Mo Farah withdraws from London Marathon after suffering hip injury

By Sports Desk September 28, 2022

Mo Farah has withdrawn from Sunday's London Marathon after suffering a hip injury, sparking fresh doubts over the four-time Olympic champion's competitive future.

The 39-year-old has raced just seven times since October 2019 and said he felt his track career was over after being beaten by club runner Ellis Cross at the Vitality London 10,000 in May.

Having suffered from discomfort in his right hip, Farah revealed he would miss the London Marathon – which he finished third in four years ago – on Wednesday but aims to compete next year.

"I've been training really hard over the past few months and I'd got myself back into good shape and was feeling pretty optimistic about being able to put in a good performance," Farah said.

"However, over the past 10 days I've been feeling pain and tightness in my right hip. I've had extensive physio and treatment and done everything I can to be on the start line, but it hasn't improved enough to compete on Sunday.

"I wish everyone taking part on Sunday a good run and I hope to be back out there with you in April 2023."

Related items

  • Mo Farah signs off glittering career with fourth-place finish in Great North Run Mo Farah signs off glittering career with fourth-place finish in Great North Run

    Sir Mo Farah has completed the final race of his glittering career with a fourth-placed finish in the Great North Run.

    The four-time Olympic champion announced he would be ending his career at the North East half-marathon earlier this year.

    He finished in 1:03:28 with Ethopia’s Tamirat Tola winning the men’s elite race, finishing just shy of the hour mark with a time of 59 minutes and 58 seconds.

    Farah has previously won the race six times and was greeted by vast crowds of people lining the Coast Road, offering high fives as he approached the finish line.

    He told the BBC post-race: “Amazing support. It is the end of my career. I wanted to come here and celebrate. It has been an amazing career.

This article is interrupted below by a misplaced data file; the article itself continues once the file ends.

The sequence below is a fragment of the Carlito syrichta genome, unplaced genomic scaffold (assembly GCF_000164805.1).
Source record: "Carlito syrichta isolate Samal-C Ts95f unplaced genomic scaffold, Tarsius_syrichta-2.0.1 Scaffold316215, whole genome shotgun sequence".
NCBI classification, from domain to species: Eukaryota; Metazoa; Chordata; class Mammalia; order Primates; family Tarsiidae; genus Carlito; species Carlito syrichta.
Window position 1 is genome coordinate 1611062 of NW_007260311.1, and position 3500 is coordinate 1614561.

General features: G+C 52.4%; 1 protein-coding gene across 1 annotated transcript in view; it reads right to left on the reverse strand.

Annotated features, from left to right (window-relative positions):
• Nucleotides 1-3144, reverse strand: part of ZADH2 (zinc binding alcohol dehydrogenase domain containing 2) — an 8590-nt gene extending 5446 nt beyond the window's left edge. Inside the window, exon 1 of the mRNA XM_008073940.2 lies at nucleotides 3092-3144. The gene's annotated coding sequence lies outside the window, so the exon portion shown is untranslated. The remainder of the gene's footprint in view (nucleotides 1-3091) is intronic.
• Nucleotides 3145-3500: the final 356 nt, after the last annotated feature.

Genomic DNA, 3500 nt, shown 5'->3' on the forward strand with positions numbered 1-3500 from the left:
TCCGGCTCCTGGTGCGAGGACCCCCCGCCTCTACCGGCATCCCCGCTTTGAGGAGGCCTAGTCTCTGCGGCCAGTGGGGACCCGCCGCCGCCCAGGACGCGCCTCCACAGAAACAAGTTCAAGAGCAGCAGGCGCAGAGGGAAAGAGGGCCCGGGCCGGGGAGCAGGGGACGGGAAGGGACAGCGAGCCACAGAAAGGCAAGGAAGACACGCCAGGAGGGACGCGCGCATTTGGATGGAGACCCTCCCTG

“I wanted to end my career here in Newcastle. I won here six times. I wanted to take it all in and enjoy it.

    “All I know is running. That is what made me happy for many years.”

  • On this day in 2011: Mo Farah wins World Championship gold in Daegu On this day in 2011: Mo Farah wins World Championship gold in Daegu

    Britain’s Mo Farah secured gold in the 5,000 metres at the World Championships in Daegu on this day in 2011.

    Having lost the 10,000m just seven days earlier, Farah managed to hold off competition from American Bernard Lagat to win the 5,000m in 13 minutes 23.36 seconds.

    The Briton had faced competition from Dejen Gebremeskel, but the Ethiopian began to face with 100m to go and despite a late surge from Lagat, Farah held on to become the first British man to win a world title over 5,000m.

    “I’m very proud, I just can’t believe it,” Farah said after winning the race.

    “I just had to go out there and do what I did in the 10k but just get it right this time.

    “I just want to thank everyone who’s helped me. It’s great to have my family behind me.

    “I’ve made a lot of sacrifices, moving away from home where it’s comfortable relative to everything else and I’m glad I made that choice because it’s working. I’ve got the gold now. It just feels amazing.”